WebRTC uncovered: why it's the future of online communications

Move over Skype and FaceTime

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The web has revolutionised communication, and WebRTC promises to take the revolution a step further. The free, open-source project enables compliant web browsers to communicate in real-time using simple JavaScript APIs.

The project's mission: "To enable rich, high quality, real-time communication applications to be developed in the browser via simple JavaScript APIs and HTML5." Think Skype or FaceTime, built into the browser—and far more once developers start tinkering.

Distinguished Engineer at Avaya, Inc. Alan Johnston co-wrote a comprehensive book on the technology, and he's truly excited about its potential: "WebRTC is about unleashing the power of real-time communication to any web developer or application. Before WebRTC, to add real-time communication, a developer needed to know protocols and select stacks, often requiring licensing.

Now, WebRTC browsers such as Chrome and Firefox have all this built in, and developers can utilise them with a few simple API calls in their JavaScript." Net benefits, says Johnston, will be lower development costs, richer interaction on websites, and potentially happier end users.

Online chat
A plug-in-free online chat occurred in February 2013, thanks to WebRTC support in Chrome and Firefox

The plug-in free future

A big draw with WebRTC is the manner in which it's baked into browsers. Mobile platforms such as iOS started the drift away from plug-ins, but a future free from them has long been the goal of many web standards advocates.

"Removing boundaries for people to use these technologies is important to ensure uptake, and it alleviates security and privacy fears that come with downloading a third-party plug-in," says Andi Smith, a presentation technical architect at AKQA.

He notes how widespread adoption of WebRTC would eliminate commonplace scenarios where you plan a conference call, only to discover on the day that an attendee lacks the right plug-in or app. "Along with causing fragmentation and being expensive to develop, plug-ins are a major vector for malware," adds Johnston, further cementing why the web would be best rid of them.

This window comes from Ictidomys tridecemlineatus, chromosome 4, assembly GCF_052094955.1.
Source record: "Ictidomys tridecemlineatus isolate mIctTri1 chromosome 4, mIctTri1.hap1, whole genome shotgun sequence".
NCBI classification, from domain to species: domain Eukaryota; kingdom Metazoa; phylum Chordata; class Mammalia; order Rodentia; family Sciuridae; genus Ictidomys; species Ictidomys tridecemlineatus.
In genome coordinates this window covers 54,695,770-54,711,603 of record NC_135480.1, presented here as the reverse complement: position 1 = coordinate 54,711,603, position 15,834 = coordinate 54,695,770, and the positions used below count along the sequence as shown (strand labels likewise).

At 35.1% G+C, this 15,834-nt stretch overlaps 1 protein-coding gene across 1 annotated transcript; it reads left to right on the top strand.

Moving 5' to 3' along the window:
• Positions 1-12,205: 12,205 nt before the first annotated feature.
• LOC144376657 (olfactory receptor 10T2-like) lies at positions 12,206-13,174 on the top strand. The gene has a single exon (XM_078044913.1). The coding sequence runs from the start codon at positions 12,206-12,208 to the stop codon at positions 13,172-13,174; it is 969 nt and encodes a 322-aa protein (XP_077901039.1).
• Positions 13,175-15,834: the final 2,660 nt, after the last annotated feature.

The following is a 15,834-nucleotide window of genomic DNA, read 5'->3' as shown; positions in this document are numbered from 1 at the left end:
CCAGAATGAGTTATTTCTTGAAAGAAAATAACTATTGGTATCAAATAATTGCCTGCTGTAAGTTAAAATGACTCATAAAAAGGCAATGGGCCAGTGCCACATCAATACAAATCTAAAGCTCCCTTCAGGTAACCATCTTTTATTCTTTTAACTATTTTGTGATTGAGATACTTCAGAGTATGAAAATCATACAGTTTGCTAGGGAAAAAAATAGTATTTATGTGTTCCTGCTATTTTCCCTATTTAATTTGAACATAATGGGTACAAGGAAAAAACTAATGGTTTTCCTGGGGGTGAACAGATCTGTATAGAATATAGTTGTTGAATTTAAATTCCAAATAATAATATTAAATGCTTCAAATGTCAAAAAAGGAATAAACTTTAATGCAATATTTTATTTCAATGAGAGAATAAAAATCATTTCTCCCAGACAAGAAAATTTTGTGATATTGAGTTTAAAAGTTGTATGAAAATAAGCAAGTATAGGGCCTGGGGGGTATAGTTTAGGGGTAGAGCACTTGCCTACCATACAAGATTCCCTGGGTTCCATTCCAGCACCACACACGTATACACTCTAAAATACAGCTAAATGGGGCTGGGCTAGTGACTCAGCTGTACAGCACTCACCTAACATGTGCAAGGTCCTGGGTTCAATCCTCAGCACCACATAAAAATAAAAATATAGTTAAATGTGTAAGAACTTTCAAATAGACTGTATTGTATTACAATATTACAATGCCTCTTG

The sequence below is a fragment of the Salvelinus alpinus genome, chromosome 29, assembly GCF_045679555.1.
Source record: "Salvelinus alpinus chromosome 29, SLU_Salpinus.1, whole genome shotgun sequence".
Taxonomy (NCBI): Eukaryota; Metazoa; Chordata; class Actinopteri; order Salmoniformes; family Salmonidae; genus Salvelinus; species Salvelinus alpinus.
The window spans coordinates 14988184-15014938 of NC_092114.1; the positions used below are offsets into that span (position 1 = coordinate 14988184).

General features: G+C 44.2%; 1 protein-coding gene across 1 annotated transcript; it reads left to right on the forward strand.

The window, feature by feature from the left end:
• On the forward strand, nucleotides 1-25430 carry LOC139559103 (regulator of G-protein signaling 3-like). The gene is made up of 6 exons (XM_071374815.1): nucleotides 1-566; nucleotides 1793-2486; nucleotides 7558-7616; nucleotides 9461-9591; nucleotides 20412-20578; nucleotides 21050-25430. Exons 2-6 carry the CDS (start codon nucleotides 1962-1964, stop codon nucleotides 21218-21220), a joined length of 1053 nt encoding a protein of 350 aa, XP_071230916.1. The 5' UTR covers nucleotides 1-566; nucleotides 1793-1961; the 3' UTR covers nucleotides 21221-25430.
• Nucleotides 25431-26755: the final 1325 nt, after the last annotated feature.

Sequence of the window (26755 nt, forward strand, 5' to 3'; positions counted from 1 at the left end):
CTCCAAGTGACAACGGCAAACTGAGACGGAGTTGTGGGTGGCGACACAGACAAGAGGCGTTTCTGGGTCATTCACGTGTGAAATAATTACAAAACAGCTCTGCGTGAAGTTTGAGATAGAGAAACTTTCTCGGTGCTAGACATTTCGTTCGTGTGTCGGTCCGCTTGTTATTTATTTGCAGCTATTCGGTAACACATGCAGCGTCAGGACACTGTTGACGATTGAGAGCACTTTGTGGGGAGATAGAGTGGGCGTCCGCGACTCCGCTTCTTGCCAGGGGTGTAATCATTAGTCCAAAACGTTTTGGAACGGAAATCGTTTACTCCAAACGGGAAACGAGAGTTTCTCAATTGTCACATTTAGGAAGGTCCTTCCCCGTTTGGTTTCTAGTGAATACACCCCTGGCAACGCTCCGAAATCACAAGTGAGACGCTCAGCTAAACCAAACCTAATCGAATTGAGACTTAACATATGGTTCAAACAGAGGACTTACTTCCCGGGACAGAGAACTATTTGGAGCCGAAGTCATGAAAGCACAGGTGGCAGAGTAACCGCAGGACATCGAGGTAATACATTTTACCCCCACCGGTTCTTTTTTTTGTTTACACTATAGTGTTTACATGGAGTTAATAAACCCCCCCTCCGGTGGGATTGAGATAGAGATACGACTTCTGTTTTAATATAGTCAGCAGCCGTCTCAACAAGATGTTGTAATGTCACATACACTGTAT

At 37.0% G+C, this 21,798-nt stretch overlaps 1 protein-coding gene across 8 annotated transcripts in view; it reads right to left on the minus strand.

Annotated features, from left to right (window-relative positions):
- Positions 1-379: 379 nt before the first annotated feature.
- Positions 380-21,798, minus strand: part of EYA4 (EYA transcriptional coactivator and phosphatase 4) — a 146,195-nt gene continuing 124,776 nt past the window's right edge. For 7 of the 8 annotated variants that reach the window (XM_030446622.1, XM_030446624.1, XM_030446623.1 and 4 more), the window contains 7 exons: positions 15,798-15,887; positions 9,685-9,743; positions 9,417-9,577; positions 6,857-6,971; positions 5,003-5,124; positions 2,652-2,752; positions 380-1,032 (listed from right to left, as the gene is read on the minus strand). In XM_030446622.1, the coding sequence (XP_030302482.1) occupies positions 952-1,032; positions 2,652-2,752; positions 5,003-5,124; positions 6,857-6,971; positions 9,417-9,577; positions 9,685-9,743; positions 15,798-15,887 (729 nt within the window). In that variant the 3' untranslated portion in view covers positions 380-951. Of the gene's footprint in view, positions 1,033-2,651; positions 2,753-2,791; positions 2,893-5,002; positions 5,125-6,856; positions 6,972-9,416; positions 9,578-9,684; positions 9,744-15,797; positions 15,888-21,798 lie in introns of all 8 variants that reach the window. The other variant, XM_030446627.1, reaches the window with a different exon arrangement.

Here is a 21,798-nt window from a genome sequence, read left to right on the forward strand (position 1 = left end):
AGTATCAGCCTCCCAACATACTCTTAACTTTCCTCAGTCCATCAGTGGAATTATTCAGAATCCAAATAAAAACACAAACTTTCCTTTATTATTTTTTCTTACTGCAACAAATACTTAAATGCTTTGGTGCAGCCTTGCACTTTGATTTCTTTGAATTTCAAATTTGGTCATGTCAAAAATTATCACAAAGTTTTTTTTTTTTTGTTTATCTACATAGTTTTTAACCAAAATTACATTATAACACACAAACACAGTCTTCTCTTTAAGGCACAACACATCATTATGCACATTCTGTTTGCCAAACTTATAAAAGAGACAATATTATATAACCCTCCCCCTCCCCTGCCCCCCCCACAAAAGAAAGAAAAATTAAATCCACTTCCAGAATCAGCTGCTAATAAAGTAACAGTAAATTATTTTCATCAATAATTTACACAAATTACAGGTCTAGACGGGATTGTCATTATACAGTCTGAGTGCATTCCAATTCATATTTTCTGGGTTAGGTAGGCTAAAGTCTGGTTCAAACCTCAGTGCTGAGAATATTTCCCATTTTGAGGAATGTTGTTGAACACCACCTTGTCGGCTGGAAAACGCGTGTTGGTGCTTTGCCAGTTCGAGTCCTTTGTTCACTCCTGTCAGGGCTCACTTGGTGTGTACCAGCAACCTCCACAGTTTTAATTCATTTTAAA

Usability, though, is perhaps the most important factor in WebRTC. In providing developers with a relatively simple means of dealing with complex technology, innovation can flourish through utilising WebRTC for new ideas, rather than spending time recreating foundations.

"The technology behind RTCPeerConnection—the WebRTC API for audio and video communication—blows me away. This is an amazing engineering achievement, and it shields developers from a multitude of complex tasks that are really hard to do well but are crucial to real-time communication," says Google Developer Advocate Sam Dutton.

He elaborates: "To mention a few: echo cancellation, packet loss concealment, bandwidth adaptivity, automatic gain control, noise reduction and suppression, image 'cleaning' and the beautifully named 'dynamic jitter buffering', which maintains reserves of data to avoid video hiccups!"

A world beyond Skype

On watching a recent WebRTC demo (below), it's not hard to see how it could rapidly take over from the likes of Skype.

However, beyond such obvious applications, enterprising developers could do far more, according to those already immersed in the technology. "WebRTC has the potential to make the web a more interactive place," argues Smith, who suggests video-based customer service could be directly integrated into websites.

He also reckons we could see web-cams tracking head movement to perform gestures or change font sizes, depending on distance. "Accessibility is definitely an exciting area of WebRTC," agrees Johnston. "We usually think of WebRTC as enabling communication between users on browsers, but it will likely also be used to generate new user interfaces for websites, besides the keyboard, assisting those with disabilities."

Dutton adds that "disruptive technologies transform our lives in unpredictable ways," too, noting that no-one would have predicted Ajax would lead to Google Maps. By way of example, he says Google's I/O developer conference saw Tethr unveiled, a framework for disaster communications that can run off a car battery and fit in a small briefcase: "It uses an OpenBTS mobile cell to enable communications between feature phones and computers via WebRTC. It's telephone communication without a carrier."